MA Studies > Editorial design > Editorial design alumnus > Nathaly C. Pinto

Nathaly C. Pinto

Cultural Heritage Survival: is cultural heritage protection possible though ancestral knowledge re-mediation?

What is this project about?
“Society has entered an age of memory lost”, historian and author E. J. Hobsbawm once said, and I agree with him. It seams that, due to the rapid social changes and development of technology, we -the people from the present, are facing dissolution with our past life and cultural heritage. If this would happen, invaluable factors in maintaining cultural diversity in the face of growing globalization, intercultural dialogue, and mutual respect for other ways of life, would be lost. More over, we would become a broken society; like a person suffering from Alzheimer, social groups would start facing problems with memory attached to problems of thinking and behavior. This is why protecting cultural heritage is imperative, and unlike Alzheimer, I believe society’s memory lost can be prevented and fixed. But for solving the problematic of people’s alienation towards culture, I consider we will have to go beyond what we can see, focusing in the knowledge that is behind cultural heritage first, and then, trying to find suitable material representations that people in the present could understand and relate to. What I recognize now is that in order to protect cultural heritage, it has to be updated or modernized; I recognize that the valuable ancestral information is whathas to be preserved and the material representations is what could change, therefore the key for a society maintaining its identity and continuity through times, relies in the re-mediation of its immaterial culture heritage. My research will focus precisely on that matter.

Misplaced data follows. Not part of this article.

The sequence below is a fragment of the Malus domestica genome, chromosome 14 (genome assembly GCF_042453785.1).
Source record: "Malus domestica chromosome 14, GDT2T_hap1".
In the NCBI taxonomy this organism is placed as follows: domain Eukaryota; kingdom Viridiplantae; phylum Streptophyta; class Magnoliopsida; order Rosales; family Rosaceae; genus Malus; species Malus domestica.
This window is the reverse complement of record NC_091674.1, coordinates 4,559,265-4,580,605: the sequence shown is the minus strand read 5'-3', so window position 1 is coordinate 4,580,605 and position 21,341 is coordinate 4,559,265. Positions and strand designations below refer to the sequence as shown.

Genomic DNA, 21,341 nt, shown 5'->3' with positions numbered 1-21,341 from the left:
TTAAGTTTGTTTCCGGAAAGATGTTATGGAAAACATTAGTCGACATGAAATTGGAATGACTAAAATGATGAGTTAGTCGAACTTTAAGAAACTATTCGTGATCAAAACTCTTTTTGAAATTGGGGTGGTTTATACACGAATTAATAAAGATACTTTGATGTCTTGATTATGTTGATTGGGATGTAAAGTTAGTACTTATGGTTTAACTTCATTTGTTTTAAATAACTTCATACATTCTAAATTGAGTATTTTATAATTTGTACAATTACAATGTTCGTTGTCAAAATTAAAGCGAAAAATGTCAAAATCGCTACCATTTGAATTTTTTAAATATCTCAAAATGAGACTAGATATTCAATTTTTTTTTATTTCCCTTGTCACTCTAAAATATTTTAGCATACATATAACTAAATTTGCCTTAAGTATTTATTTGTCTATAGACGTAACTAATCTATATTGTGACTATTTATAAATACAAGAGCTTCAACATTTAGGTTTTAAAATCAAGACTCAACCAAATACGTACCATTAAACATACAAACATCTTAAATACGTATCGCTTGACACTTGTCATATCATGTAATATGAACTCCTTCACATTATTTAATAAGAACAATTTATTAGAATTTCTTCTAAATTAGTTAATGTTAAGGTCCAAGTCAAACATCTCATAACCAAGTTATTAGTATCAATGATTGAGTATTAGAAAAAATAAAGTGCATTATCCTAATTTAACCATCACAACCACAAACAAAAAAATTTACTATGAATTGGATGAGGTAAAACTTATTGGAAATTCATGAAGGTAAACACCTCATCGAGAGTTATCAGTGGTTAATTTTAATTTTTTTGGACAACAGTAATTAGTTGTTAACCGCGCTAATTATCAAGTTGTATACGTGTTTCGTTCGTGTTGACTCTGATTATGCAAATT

Some key elements